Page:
Should We Base Retirement Income Planning On Historical Data?
William Bengen’s 1994 study and the Trinity Study were only meant to serve as starting points. Bengen in particular has gone on to make several advances and addendums to his initial work. He has been joined by numerous other researchers working to expand the body of knowledge about sustainable retirement spending.
Simplifying assumptions were used in early research, as the purpose was to provide a more realistic assessment of sustainable spending. But these studies subsequently took on a life of their own. The 4% rule has been widely adopted by the popular press and financial planners as an appropriate rule of thumb for retirees.
The 4% rule is so widely ingrained in the culture as a universal standard that people commonly think it must apply to any retirement length. Indeed, people are often surprised to learn it is specifically designed for a thirty-year retirement. The 4% rule wasn’t necessarily meant to apply to eighty-five-year olds, nor can it be safely used by early retirees who leave the workforce by age forty.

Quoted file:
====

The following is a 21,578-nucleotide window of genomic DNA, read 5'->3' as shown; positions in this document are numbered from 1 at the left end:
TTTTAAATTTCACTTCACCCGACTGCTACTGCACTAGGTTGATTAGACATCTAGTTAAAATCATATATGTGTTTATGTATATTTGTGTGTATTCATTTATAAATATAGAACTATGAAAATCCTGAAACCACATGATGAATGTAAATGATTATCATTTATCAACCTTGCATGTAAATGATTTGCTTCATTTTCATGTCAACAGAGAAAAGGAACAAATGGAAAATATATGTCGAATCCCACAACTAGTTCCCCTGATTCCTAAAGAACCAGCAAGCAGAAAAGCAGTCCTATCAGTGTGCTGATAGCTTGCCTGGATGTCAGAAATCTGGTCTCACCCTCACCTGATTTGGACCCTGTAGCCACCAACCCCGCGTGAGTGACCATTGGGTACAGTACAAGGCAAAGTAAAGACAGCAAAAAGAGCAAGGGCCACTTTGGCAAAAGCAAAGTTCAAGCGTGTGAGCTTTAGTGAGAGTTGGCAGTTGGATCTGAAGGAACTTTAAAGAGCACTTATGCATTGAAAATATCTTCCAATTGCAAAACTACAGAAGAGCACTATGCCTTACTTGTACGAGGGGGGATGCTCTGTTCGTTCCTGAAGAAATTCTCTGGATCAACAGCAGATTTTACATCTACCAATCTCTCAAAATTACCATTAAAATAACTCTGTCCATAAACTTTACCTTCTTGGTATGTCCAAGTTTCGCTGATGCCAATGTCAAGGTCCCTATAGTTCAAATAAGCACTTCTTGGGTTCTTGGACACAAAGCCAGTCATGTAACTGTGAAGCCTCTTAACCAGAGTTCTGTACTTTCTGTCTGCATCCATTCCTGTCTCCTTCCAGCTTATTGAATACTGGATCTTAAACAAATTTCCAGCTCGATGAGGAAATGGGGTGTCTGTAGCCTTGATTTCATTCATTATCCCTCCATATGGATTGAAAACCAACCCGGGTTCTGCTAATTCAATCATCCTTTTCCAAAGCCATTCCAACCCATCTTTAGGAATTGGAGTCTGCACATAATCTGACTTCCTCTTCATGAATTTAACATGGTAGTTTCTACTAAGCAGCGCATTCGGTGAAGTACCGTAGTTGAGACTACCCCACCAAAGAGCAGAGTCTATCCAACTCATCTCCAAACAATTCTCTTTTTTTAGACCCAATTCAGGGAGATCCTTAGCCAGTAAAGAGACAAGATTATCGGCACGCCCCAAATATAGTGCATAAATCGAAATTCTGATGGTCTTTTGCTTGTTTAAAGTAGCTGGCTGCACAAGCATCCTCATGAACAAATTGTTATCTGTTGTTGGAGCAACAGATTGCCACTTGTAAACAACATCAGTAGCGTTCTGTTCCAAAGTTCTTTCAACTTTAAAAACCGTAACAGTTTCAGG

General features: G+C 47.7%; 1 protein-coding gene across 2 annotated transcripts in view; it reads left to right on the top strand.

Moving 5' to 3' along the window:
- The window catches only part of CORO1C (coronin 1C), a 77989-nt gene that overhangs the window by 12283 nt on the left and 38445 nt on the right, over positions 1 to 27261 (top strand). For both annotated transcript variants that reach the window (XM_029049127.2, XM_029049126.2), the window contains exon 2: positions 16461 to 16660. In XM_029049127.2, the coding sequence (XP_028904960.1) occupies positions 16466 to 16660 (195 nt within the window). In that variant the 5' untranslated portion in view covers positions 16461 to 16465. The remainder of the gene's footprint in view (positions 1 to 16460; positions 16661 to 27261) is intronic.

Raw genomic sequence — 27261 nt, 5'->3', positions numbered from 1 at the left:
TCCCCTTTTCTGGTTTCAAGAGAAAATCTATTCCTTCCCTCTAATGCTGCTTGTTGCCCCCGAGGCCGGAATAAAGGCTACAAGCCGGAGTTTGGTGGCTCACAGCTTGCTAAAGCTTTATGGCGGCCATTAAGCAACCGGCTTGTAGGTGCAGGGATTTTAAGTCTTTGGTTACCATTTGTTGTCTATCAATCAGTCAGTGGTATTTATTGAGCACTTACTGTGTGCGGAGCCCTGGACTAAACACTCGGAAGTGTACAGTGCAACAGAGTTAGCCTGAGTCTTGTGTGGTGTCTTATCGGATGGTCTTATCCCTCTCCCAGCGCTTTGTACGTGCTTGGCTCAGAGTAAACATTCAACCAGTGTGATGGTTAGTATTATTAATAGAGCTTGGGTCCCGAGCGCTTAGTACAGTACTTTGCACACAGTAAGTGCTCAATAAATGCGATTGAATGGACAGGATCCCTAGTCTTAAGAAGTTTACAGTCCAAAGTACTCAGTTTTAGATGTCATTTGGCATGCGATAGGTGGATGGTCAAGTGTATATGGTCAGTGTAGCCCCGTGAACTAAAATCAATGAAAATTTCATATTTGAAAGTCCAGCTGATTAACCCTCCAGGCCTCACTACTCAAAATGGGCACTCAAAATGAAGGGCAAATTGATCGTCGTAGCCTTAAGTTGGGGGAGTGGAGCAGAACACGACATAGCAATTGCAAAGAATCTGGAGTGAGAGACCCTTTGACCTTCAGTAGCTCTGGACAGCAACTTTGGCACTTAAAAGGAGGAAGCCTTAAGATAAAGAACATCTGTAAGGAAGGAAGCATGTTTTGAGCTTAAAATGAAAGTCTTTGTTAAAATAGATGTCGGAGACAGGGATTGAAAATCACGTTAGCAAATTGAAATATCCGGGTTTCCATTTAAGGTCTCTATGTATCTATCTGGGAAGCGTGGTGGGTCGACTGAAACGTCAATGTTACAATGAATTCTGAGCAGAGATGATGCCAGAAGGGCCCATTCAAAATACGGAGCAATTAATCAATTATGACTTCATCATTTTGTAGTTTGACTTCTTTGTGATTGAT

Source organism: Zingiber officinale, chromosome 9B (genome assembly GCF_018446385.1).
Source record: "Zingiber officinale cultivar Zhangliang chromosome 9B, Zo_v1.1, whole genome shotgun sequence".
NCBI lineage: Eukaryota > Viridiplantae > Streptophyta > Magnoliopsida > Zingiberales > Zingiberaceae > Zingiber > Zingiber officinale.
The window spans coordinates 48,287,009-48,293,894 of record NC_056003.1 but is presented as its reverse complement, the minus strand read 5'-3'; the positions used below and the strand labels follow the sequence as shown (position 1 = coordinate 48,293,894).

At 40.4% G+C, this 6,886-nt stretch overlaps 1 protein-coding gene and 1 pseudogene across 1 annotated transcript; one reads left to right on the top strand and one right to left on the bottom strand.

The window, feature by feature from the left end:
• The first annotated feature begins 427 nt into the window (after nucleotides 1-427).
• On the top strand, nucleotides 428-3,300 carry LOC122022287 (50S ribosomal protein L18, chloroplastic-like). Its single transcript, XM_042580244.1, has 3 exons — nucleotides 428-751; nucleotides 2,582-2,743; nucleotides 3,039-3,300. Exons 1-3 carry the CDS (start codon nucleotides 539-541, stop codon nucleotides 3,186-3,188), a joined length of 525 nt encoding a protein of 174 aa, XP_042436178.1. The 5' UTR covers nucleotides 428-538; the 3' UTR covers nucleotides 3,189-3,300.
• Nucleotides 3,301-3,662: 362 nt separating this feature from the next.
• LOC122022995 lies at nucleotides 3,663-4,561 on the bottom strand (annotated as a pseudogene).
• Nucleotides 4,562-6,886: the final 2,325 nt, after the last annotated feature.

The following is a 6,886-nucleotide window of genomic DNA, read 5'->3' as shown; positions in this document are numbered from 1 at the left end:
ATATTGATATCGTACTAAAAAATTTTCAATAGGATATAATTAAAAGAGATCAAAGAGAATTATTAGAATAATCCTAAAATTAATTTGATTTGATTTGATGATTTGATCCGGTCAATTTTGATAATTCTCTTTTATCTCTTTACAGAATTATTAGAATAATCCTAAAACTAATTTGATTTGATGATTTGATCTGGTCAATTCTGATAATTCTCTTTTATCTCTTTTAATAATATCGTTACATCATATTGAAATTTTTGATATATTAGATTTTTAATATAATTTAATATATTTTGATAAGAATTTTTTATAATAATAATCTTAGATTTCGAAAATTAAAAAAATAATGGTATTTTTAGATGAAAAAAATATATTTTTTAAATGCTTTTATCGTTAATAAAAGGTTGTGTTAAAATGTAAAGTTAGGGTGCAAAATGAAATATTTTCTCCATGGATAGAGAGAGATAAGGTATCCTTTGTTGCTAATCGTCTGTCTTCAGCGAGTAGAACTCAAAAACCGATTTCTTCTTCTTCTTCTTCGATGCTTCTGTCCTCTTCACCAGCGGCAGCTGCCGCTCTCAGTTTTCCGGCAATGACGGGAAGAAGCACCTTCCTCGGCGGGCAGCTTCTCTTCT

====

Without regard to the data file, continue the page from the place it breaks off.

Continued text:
Changing some of the most important assumptions used in the early studies will impact the advisable course of action for current and prospective retirees. To begin, we should determine whether U.S. historical data is sufficiently representative to have a clear idea of forward-looking safe spending rates. How relevant is the U.S. historical record?